Home made efficient tandem coupling of TG/DTA and MS equipment

In principle, the coupling of these two units is straightforward, a portion of the exhaust gas from the TG/DTA unit is diverted for sampling in the MS quadrupole unit for subsequent m/z analysis.

Depending on the TG/DTA model, it may be possible to find a specific commercial accessory to make this connection between both units. However, this accessory is not always available for a specific TG/DTA model. Usually, this accessory is designed for TG/DTA equipment including a horizontal type furnace or hot chamber with no moving parts attached to this part of the equipment. In this case, the differential thermal balance TG-DTA2000SE (Sirius) from Netzsch is a moving vertical electric furnace that uses a retractable head that allows access to the sample location for measurement analysis. The exhaust is located on the top of this moving head that covers the sample stage.

The differential thermal balance TG-DTA2000SE (Sirius) by Netzsch

There is no coupling accessory for this equipment in order to take in-line samples for the MS quadrupole. Then, a T-shaped connector can be placed in the exhaust output and feed the MS device directly. However, by doing that, there is a remarkable delay between the maximum observed peak of the DTG trace (derivative of the TG trace or mass flow) and the total/partial pressure detected by the MS equipment. The thermal degradation of the standard calcium oxalate material shows especially a large delay of 84 seconds for the peak related to the water portion release.

TG and calculated DTG traces from the TG/DTA equipment and partial pressure measured in the MS equipment. During the test, a 100 ml/min inert gas was used as carrier gas flow.

Despite sampling being done as close as possible to the exhaust of the TG/DTA equipment, this delay could be alleviated if sampling could be done internally close to the sample stage by using a metallic capillar. In this way, the gas volumetric flow for sampling would be instantaneous equal inside the TG/DTA and the fused glass silica capillar from the MS equipment. The scheme below depicts the conventional attachment and the capillar based sampling procedure.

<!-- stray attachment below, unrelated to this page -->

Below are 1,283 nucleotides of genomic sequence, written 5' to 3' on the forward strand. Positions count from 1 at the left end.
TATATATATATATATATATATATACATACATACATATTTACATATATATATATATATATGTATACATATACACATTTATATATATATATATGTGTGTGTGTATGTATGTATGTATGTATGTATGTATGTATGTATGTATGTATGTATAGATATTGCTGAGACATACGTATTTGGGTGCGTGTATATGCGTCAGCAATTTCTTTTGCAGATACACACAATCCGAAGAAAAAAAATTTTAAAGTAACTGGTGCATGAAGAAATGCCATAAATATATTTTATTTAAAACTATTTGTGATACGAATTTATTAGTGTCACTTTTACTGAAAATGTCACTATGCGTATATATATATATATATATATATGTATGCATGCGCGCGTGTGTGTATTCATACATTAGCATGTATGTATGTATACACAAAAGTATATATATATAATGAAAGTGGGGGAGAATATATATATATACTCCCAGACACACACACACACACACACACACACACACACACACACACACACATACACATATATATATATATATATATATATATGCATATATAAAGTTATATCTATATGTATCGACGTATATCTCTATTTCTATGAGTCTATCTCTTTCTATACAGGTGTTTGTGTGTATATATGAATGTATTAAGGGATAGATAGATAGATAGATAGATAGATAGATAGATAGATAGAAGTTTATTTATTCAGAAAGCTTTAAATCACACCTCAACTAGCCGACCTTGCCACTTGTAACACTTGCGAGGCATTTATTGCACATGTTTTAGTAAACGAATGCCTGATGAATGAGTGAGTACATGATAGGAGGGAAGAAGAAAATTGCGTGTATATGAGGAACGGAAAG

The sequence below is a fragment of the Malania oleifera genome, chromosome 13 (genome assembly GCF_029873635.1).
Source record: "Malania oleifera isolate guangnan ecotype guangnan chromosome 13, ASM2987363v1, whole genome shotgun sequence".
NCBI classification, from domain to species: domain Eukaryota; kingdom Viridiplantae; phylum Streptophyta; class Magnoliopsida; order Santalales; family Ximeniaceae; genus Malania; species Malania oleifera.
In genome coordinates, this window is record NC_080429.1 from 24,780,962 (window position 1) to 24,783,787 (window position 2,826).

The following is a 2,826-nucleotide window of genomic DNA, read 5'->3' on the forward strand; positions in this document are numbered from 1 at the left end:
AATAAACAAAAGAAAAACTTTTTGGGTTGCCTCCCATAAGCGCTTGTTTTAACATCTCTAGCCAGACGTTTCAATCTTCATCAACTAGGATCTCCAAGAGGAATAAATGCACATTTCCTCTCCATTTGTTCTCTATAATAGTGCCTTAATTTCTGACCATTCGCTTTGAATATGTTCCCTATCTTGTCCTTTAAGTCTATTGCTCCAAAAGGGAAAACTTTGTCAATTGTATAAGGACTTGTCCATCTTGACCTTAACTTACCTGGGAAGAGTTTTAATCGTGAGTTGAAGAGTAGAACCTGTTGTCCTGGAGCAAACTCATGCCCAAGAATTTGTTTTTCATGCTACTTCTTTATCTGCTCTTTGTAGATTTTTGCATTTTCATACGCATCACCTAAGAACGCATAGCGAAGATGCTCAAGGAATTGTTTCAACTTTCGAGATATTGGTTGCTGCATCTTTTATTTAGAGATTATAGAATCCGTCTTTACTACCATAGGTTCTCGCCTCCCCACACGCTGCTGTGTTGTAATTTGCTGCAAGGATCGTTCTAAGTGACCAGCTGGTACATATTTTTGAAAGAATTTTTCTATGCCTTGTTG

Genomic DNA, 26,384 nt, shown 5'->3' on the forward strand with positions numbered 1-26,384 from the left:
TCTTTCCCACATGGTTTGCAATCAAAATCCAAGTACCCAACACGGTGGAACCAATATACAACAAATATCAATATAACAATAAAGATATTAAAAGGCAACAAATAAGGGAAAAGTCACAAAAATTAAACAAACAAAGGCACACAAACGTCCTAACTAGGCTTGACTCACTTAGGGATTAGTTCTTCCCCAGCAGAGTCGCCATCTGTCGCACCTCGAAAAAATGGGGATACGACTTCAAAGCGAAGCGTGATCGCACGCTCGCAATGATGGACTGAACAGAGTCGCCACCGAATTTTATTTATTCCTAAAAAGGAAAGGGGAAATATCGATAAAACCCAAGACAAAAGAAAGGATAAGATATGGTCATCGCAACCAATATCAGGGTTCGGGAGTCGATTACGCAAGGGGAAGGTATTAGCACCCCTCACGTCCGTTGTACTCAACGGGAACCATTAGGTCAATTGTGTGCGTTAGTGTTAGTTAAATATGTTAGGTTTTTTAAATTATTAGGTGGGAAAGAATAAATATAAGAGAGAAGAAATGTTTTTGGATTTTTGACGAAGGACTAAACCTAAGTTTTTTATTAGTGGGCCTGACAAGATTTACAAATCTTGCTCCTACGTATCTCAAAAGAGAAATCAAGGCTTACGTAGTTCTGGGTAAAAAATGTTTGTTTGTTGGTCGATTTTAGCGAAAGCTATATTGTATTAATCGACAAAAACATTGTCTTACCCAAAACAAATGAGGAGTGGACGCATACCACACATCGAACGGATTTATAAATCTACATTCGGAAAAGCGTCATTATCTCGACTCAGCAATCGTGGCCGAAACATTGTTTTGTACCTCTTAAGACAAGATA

(Left) conventional sampling from T-shaped connector and (right) sampling using inner capillar close to the sample stage. Red and green arrows denotes fast and slow flow, respectively

After that, the problem becomes how to hold this concentric capillar inside the main exhaust line considering that the oven head of TG-DTA2000SE is a mobile part. It could be problematic because the capillar input is placed just 1/2 cm above the sample boats and, therefore, a tight holding between the accessory and system is necessary. The tight holding was solved by designing a helmet for the oven head where external piping, valve and concentric capillar are attached and moving solidary to the oven-head.

Helmet holding exhaust and capilar lines in the head of the movable oven

The improvement minimizing the delay upon calcium oxalate gas releaseases measured in both equipment is remarkably good compared to the conventional sampling strategy.

TG and calculated DTG traces from the TG/DTA equipment and partial pressure measured in the MS equipment using inner capillar for the connection of both equipment.

A blueprint for the helmet design can be downloaded here.

This TG/DTA helmet accesory was used recently for detecting released gas compounds from hybrid halide perovskite.1, 2 Please cite one of these articles if you find useful the blueprint of the helmet for coupling your devices.

  1. Juarez-Perez, E.J., Ono, L.K., Maeda, M., Jiang, Y., Hawash, Z. and Qi, Y. Photodecomposition and thermal decomposition in methylammonium halide lead perovskites and inferred design principles to increase photovoltaic device stability 2018 J. Mater. Chem. A Vol. 6, pp. 9604-9612 

  2. Juarez-Perez, E.J.,* Ono, L.K. and Qi, Y. Thermal degradation of formamidinium based lead halide perovskites into sym-triazine and hydrogen cyanide observed by coupled thermogravimetry - mass spectrometry analysis 2019 J. Mater. Chem. A Vol. 7, pp. 16912-16919